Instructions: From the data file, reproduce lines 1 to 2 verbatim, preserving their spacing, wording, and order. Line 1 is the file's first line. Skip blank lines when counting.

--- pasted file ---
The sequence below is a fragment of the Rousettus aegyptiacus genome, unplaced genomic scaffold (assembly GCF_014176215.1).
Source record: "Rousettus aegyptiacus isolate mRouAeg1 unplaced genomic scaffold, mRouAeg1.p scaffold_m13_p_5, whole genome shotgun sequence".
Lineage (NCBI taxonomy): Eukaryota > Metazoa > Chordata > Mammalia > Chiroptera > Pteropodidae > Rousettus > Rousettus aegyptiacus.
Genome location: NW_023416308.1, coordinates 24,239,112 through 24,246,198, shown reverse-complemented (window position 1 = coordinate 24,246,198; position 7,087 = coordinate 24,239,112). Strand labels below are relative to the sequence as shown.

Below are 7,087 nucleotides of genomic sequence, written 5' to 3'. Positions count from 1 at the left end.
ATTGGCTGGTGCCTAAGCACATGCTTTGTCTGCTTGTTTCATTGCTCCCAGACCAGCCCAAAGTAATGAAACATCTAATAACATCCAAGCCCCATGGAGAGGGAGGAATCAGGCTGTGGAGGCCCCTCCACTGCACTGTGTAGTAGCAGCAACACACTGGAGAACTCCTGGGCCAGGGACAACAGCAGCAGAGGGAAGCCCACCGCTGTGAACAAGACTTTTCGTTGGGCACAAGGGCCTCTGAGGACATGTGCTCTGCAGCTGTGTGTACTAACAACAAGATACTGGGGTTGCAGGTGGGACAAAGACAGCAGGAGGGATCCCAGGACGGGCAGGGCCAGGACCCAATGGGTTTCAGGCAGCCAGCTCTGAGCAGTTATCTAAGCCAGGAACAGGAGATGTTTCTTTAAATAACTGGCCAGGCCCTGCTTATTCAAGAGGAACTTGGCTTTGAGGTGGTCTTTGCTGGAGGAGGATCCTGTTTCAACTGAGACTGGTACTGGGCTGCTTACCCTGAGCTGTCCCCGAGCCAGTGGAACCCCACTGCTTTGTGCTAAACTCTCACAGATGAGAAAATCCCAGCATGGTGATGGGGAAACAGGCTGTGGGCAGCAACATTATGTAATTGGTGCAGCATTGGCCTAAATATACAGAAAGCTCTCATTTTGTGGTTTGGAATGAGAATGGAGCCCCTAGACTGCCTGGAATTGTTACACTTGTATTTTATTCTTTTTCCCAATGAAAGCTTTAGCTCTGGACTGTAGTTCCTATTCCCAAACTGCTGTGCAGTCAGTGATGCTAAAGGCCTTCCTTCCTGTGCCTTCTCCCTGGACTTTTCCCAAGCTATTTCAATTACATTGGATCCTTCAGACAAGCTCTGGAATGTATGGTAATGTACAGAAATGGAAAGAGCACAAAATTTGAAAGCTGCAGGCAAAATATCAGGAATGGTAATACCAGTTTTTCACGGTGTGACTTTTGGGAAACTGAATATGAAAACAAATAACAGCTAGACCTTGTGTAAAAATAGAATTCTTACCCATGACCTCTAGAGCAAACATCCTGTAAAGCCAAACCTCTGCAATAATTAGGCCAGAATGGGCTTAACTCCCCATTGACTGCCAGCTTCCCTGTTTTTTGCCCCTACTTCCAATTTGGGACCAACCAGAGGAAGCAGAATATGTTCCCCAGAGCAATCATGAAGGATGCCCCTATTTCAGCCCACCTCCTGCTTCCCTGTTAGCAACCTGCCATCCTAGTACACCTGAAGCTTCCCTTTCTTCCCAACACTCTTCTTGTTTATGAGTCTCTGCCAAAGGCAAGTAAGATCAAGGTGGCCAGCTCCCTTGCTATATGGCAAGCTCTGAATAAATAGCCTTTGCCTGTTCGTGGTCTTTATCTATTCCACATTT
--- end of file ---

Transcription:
The sequence below is a fragment of the Rousettus aegyptiacus genome, unplaced genomic scaffold (assembly GCF_014176215.1).
Source record: "Rousettus aegyptiacus isolate mRouAeg1 unplaced genomic scaffold, mRouAeg1.p scaffold_m13_p_5, whole genome shotgun sequence".